Linear Regression is a statistical technique used in Artificial Intelligence and Machine Learning for predicting a continuous output. It’s like finding a line that best fits the data points in a given dataset.


Imagine you’re trying to guess how many sweets are in a jar based on its size. If you’ve seen lots of jars before and know how many sweets they contained, you could make a good guess for a new jar. Linear Regression is like this - it uses information it already knows to make predictions about things it hasn’t seen before.

In-depth explanation

Linear Regression is a supervised learning algorithm, a type of machine learning where the model is trained using labeled data. In simple terms, labeling means that for given input data, we already know the correct output or outcome.

In Linear Regression, we predict a real-valued output based on one or more inputs. For instance, predicting house prices based on features like the number of rooms, age of the house, or location.

This algorithm assumes there’s a linear relationship between the input variables and the output variable. What it does is fit a line, plane, or hyperplane, depending on the dimensionality of the input space, that minimizes the sum of the vertical distances (residuals) between the real output for each data point and the output predicted by the model.

The mathematical equation for Linear Regression with one input variable is Y = a * X + b, where:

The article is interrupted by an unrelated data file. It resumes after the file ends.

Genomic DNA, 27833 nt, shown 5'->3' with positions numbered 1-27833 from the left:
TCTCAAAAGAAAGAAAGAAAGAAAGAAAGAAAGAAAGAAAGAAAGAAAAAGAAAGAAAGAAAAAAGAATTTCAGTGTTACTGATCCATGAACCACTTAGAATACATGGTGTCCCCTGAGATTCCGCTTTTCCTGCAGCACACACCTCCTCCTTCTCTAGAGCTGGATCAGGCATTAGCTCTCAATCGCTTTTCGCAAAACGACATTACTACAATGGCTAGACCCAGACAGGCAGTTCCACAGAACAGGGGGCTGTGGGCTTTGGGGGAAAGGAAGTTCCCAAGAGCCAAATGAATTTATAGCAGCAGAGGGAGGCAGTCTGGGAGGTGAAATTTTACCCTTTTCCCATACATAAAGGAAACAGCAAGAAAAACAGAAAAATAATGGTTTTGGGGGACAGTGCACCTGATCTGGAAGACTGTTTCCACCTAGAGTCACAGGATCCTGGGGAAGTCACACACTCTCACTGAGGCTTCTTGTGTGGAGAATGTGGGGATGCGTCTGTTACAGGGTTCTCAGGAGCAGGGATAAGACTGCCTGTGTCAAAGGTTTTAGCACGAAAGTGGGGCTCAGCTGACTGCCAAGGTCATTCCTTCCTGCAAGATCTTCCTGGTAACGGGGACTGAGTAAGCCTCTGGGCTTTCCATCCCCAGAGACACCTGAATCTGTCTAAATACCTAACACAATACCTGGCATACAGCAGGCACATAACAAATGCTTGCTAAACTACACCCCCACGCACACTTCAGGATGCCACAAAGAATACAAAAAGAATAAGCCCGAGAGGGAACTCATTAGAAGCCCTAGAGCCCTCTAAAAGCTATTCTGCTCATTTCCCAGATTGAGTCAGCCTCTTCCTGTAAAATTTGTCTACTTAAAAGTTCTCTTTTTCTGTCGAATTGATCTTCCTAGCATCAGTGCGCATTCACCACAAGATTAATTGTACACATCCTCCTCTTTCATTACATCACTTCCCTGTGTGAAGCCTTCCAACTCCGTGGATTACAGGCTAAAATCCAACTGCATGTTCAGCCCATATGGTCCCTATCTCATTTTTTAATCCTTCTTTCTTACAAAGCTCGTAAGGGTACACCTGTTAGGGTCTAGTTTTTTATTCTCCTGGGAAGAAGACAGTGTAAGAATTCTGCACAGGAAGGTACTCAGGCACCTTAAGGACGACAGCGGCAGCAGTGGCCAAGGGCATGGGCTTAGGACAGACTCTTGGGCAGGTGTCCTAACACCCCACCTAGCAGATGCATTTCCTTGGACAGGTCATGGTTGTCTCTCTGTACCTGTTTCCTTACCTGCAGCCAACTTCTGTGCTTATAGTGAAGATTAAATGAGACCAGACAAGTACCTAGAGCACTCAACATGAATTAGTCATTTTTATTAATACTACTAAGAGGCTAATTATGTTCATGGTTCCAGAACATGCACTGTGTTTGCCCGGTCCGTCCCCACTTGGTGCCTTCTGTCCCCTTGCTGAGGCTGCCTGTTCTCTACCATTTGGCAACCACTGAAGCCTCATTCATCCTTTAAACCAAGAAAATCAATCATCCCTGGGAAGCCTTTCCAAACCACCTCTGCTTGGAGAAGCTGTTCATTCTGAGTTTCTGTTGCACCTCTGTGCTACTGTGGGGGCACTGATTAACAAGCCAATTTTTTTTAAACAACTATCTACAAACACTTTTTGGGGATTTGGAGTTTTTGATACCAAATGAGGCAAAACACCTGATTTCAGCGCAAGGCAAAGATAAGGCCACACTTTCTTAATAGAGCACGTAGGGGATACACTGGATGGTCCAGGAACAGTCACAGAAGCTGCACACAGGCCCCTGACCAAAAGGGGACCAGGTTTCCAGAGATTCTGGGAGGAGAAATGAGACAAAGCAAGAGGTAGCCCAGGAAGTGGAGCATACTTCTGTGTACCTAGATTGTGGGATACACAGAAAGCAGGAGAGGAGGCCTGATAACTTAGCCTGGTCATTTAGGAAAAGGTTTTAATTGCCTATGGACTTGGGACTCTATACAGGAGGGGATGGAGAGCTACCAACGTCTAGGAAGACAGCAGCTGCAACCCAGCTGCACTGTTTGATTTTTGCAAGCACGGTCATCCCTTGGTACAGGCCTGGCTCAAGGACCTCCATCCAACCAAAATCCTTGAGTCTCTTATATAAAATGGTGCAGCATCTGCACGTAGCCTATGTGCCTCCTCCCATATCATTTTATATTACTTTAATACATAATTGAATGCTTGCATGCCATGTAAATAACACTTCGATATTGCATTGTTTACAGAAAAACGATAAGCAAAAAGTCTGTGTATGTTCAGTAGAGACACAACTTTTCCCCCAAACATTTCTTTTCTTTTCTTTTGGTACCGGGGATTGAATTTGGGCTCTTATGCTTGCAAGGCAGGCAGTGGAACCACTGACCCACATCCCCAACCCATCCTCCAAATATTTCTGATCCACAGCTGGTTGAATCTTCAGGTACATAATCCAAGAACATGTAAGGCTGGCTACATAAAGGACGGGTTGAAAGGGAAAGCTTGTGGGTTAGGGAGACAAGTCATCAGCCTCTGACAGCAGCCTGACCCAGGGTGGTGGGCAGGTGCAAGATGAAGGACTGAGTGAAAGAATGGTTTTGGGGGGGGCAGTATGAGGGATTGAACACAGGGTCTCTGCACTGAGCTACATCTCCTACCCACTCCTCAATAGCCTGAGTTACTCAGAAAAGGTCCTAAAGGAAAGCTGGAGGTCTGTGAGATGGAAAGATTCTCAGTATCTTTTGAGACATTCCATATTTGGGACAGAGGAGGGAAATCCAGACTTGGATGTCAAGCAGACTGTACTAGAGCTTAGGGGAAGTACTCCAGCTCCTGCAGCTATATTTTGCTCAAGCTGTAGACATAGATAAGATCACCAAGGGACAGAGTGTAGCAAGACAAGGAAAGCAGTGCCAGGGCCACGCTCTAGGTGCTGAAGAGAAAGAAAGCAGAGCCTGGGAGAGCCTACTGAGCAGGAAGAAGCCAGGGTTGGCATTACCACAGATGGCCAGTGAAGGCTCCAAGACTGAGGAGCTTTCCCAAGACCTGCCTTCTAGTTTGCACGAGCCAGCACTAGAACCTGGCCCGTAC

• Y is the predicted output,
  • X is the input,
  • a is the slope of the line (the effect that X has on Y; in other words, if X increases by 1 unit, Y will increase by a units), and
  • b is the Y-intercept (the base value of Y when all inputs are zero).

In practice, with more than one input variable, the equation becomes Y = a1 * X1 + a2 * X2 + … + an * Xn + b.

The algorithm learns the values of a (which can be a vector a1…an for multiple inputs) and b that minimize the sum of the squared differences between the predicted Y and the actual Y from the labeled data.

Even though this method is relatively simple when compared to others, it’s still widely used in many fields due to its interpretability and efficiency.

Supervised Learning, Unsupervised Learning, Prediction, Ordinary Least Squares, Multiple Linear Regression, Polynomial Regression, Regularization, Overfitting, Underfitting, Bias-Variance Trade-off